So thank you, anti-Zionist friend, for getting me out of that lie before it could get any deeper. Thanks for now believing I’m elitist and probably ultra-religious too, just because I disagreed with you. You made me realize that this goes far beyond anything I could do to avoid it. Now I won’t have to pretend to laugh at your jerky Jewish jokes anymore.
Somebody threw heavy stones followed by an explosive device at the Jewish community center in Malmö, Sweden late Thursday night. Contrary to the headlines in the world Jewish press, though, the blast did not “rock” the building. I live on the fifth floor, and my houseguest and my dog both slept through the event. I had been awake, and heard a repetitive pounding followed by single loud bang. “Firecracker” was my first thought. There were no further noises, so I did not investigate it.
By morning, I had forgotten about it. Around 9 AM a friend texted me a one-liner from Stockholm: “Are you OK?” I had no idea what she was referring to; perhaps the Yom Kippur services I had led?
My visitor and I had been schmoozing over a slow breakfast so we had not heard the news yet. Something about that text message still unnerved me, so I asked, “Do you think something happened, maybe even something major, and we just haven’t heard about it yet?”
That is when we learned that someone had set off a very week blast at the front door of the community building, likely preceded by stones thrown at the glass. The Jewish center houses several apartments, the offices of the Jewish community, Chabad House, a Jewish pre-school, and a kosher caterer. Nobody had been hurt. The only real damage was the glass at the front door. By the time we got downstairs, it had been cleaned up, the window sealed with special tape. The pre-school was operating as usual and the ground floor smelled of baking challah, as it does every Friday. Apart from the taped up door, the only evidence of criminal activity were the two police offers stationed in front of the building.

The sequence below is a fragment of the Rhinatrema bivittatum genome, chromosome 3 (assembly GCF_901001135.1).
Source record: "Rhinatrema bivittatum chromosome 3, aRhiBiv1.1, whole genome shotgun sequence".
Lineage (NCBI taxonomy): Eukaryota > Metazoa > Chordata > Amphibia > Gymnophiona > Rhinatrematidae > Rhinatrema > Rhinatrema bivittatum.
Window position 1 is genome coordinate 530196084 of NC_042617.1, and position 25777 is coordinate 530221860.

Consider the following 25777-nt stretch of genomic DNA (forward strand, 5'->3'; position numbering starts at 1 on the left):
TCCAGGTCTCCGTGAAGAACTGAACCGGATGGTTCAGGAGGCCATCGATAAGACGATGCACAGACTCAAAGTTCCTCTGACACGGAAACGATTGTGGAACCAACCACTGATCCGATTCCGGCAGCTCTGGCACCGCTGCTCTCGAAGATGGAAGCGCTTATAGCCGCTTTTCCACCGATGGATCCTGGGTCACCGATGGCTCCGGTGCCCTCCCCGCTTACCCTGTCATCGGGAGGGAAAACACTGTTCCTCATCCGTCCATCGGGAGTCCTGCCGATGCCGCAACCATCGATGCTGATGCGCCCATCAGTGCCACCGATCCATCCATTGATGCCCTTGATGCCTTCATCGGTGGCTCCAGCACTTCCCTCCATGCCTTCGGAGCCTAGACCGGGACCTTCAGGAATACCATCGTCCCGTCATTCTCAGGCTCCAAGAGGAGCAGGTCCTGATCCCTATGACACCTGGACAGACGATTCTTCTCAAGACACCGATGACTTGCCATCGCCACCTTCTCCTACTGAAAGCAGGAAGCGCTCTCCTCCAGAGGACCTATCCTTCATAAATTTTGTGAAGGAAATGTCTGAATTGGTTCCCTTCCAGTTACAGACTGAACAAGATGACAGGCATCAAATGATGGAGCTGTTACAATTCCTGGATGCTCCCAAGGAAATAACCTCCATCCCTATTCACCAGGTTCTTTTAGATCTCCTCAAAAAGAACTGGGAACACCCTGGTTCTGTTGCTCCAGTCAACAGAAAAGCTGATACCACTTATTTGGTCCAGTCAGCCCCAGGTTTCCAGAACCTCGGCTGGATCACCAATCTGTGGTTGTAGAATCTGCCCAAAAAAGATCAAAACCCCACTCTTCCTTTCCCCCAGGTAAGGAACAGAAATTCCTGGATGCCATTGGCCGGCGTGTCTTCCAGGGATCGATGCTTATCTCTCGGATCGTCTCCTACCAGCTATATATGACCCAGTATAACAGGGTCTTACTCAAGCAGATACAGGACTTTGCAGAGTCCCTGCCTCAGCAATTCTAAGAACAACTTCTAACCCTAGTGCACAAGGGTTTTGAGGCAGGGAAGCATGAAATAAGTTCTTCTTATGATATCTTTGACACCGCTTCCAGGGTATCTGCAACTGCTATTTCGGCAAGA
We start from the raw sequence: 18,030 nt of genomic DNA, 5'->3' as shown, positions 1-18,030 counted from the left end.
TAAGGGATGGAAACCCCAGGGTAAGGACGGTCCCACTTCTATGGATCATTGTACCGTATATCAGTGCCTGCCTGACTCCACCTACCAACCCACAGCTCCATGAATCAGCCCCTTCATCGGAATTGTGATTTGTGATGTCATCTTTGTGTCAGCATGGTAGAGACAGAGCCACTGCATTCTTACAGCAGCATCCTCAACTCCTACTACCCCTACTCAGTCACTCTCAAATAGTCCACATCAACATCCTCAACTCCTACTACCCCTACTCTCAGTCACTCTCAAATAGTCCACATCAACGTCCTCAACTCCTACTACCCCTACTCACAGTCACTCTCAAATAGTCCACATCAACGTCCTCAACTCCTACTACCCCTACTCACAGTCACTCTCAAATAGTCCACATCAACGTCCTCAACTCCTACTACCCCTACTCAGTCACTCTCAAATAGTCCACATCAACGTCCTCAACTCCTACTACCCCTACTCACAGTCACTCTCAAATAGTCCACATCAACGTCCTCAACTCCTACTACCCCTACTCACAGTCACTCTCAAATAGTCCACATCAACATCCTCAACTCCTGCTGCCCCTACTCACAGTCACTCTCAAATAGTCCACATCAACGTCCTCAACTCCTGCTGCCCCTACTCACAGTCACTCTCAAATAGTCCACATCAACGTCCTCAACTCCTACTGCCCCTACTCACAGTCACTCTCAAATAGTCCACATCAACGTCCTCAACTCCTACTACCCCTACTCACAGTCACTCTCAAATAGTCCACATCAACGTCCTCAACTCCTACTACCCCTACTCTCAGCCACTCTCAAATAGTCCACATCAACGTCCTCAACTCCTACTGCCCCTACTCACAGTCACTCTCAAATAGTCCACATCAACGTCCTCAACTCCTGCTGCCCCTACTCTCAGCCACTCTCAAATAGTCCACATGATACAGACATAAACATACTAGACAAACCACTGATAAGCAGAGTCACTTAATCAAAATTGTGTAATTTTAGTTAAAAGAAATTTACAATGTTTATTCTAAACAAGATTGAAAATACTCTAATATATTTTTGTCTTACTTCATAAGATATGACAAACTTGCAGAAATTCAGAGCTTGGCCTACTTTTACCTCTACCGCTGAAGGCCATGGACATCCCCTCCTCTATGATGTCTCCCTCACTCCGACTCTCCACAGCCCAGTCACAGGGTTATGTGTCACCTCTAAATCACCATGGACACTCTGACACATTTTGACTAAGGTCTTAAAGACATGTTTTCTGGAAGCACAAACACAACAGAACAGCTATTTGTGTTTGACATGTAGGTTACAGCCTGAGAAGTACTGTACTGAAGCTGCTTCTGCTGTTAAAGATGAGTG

Messages of concern began pouring in, but I had not anticipated the notice from Malmo’s Network for Faith and Understanding. A solidarity vigil was already planned for 6 PM that evening. Rebecka H, the organizer, called to say that she wanted to hold the vigil immediately and on site, but she also wanted to respect Shabbat. She understood many Jewish people might be at home preparing; her intention was to bring the community together to show their support and concern for us.
Indeed they did. About 70 women, men and children gathered in front of the building with large candles. Leaders of several Christian churches, two Muslim groups, and other spiritual and social organizations offered speeches, all brief and moving. Rebecka herself sang a poignant tune, accompanied by musician on a small drum. Journalist Barbro Posner represented the Jewish community. Rebekah invited me to speak, but I had nothing to add to the absolute rightness of the moment.
Rebecka ended the vigil just prior to Shabbat, requesting that the crowd be aware that the Jewish Sabbath was beginning. After many hugs and a few words with the local press, I went upstairs to finish preparing dinner. My friend from London, who doesn’t understand Swedish, was moved to tears.
The real jolt came after Shabbat, as I read the Jewish press. That ubiquitous hyperbolic headline about the blast “rocking” our building irritated me, but the articles were essentially accurate. I was disappointed that nobody had followed up with a story about the multi-faceted vigil. Readers all over the world who have been following the story of anti-Semitic hate crimes in Malmö should also learn about our concerned neighbors who literally rushed to our side. What made me explode, though, was that the Jewish Journal of LA had the chutspa to publish a Reuter’s photo of the vigil next to an indefensible rant by the Simon Wiesenthal Center’s Rabbi Abraham Cooper.